Silver Anniversary

USCC: 25 Years and Growing

The People, Programs and Conditions that Shaped the Organization!

You may remember the early 90s—our first introduction to the world-wide-web, the Gulf War, the retirement of Magic Johnson and the Rodney King trial; Silence of the Lambs and “Achy Breaky Heart”.

Narrow your focus to the environmental movement and it will begin to come back to you.


In 1987, the Mobro garbage barge was making its way up and down the East Coast in search of a home.

BioCycle Magazine was still a gleam in the eye of Ina Goldstein, whose husband Jerry had been publishing Compost Science. The ingredients that led to the first industry organization for composting were present.

Nora and Rill discuss pre-USCC years.

Brown Bear, Scarab and a turner by Les Ulhlman (King of the Windrow) were revolutionizing the ability to turn wood and landscaping waste into manufactured compost.
Dr. Les Kuhlman, King of the Windrow
Corporate leaders whose products or services were vulnerable to public criticism joined together under, facilitated by Procter and Gamble, to respond to the role their products were playing in the waste going to Americas landfills. They formed the Solid Waste Composting Council to explore technologies around composting mixed waste to divert these materials from landfills.

Interviewed in 2016, he said: “The Solid Waste Composting Council was motivated by intense concern with the garbage crisis; and Procter and Gamble’s organization was modeled on the Plastics Council. At the initial industry meeting in 1990, big players like Grand Metropolitan, International Paper, Waste Management, and BFI were there. The paper industry came on board because they were concerned with personal care products. The goal was to demonstrate to people that you can compost them.”
–Charlie Cannon (retired)

The price to participate was $2,500 and attracted about a dozen large corporations, led by Procter and Gamble, maker of Luvs and Pampers disposable diapers. The company was under increasing pressure, due to the public relations problem the diapers caused in landfill disposal.

The new Council tapped Jim McNelly, who was running a mixed-waste compost facility in Minnesota, to do its first diaper composting study.

We have initiated a cooperative effort in St. Cloud, Minnesota, in conjunction with Recomp, Inc. to demonstrate the viability of composting diapers and other municipal solid waste into humus that can be used to re-establish fertile land along the roadside or for use as a common garden compost. And we are funding a pilot program in Seattle, Washington to study the feasibility of recycling diapers into plastic “lumber” and wall-board liner.

We are also supporting research by groups like the Plastics Recycling Institute at Rutgers University and the Council of Plastics and Packaging in the Environment.

Jim: “We were doing a six-month study in 1989 at the facility I was running in St Cloud, MN. When it was done, 30 people from the Solid Waste Council came up to tour the experiment,” he remembers. While they were there, Jim said, the group asked him what would help move the industry to the next level. “They asked me what I thought needs to happen to move this industry forward. An industry group, I told them.”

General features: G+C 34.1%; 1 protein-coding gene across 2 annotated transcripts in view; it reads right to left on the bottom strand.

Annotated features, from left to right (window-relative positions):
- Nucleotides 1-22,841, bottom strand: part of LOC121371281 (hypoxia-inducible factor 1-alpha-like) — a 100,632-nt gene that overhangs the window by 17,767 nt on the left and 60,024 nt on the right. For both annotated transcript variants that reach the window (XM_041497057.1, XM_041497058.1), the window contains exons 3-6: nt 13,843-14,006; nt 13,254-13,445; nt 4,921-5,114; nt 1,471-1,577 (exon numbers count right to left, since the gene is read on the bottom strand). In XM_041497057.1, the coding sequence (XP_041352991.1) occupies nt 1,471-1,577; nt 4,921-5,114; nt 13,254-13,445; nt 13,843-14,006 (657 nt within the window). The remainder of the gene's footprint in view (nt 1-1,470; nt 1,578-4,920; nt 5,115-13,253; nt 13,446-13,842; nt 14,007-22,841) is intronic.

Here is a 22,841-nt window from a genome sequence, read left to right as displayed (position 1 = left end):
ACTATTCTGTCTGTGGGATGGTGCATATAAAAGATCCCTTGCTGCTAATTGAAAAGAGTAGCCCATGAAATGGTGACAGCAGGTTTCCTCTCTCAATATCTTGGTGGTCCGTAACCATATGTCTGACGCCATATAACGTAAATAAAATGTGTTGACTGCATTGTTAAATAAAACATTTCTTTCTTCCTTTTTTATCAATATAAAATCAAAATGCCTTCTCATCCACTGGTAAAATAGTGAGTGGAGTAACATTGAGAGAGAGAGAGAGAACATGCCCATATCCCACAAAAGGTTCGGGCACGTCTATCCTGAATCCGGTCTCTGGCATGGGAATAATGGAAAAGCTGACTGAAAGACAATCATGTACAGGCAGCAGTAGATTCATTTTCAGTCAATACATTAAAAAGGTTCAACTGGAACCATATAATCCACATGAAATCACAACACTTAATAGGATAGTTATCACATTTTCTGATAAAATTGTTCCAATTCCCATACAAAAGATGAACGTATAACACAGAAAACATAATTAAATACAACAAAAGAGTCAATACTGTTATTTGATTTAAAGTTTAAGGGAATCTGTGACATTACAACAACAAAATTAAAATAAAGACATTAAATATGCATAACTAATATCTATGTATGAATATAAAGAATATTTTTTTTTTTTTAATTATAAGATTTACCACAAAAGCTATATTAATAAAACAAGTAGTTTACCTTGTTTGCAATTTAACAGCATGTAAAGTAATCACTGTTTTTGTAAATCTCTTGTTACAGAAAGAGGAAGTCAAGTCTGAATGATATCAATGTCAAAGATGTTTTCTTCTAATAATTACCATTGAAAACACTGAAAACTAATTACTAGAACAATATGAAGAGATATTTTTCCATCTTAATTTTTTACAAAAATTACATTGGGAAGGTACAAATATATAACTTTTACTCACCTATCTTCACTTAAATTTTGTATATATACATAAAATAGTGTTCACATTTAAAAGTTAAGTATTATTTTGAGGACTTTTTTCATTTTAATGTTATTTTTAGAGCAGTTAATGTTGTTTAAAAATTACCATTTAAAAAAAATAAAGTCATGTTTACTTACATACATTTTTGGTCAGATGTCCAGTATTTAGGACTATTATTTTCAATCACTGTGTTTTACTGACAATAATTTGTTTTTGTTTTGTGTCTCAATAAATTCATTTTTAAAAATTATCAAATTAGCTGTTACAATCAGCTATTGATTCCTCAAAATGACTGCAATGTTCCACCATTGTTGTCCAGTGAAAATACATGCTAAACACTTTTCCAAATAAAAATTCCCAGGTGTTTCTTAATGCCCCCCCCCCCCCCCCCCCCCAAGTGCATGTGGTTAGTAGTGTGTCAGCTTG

Nora Goldstein, longtime editor of BioCycle magazine, remembers those early, “Wild West” times well.
Click HERE to listen.





Landscapers like Patrick Geraty, saw an opportunity to expand into a new area, and opened a compost facility in Valley Park, MO. He said, “I started looking into what was involved in yard-waste composting when the ban was still in the planning stages. I had been thinking about expanding into other areas, and yard waste composting seemed like a good complement to my landscaping business.


Jim McGill, who had studied composting at Rutgers University, Noel Lyons, of McGill Compost, and his partner, had come to the U.S. from Ireland and found a new industry in formation: Compost. They focused initially on source-separated materials from agribusiness sources. Hear more here.

Mixed or Source Separated?
“I think one of the downsides of the MW composting period, is that it was difficult from a compost end use standpoint; it became, high volume low value, trying to push this compost out into the marketplace and as compost manufacturers you capitalize, you can grow an industry and grow a particular company or facility by making high quality product for high value markets. But it was part of the evolution.”

In this environment, the second gathering of the SWCC occurred, but conversations had begun to escalate that year about separate collection of organics—which became the topic of an after-hours meeting at the 1993 BioCycle magazine conference. The group that met was called SCOR.

Hear more about that meeting from Rhonda Sherman, one of the early attendees, here.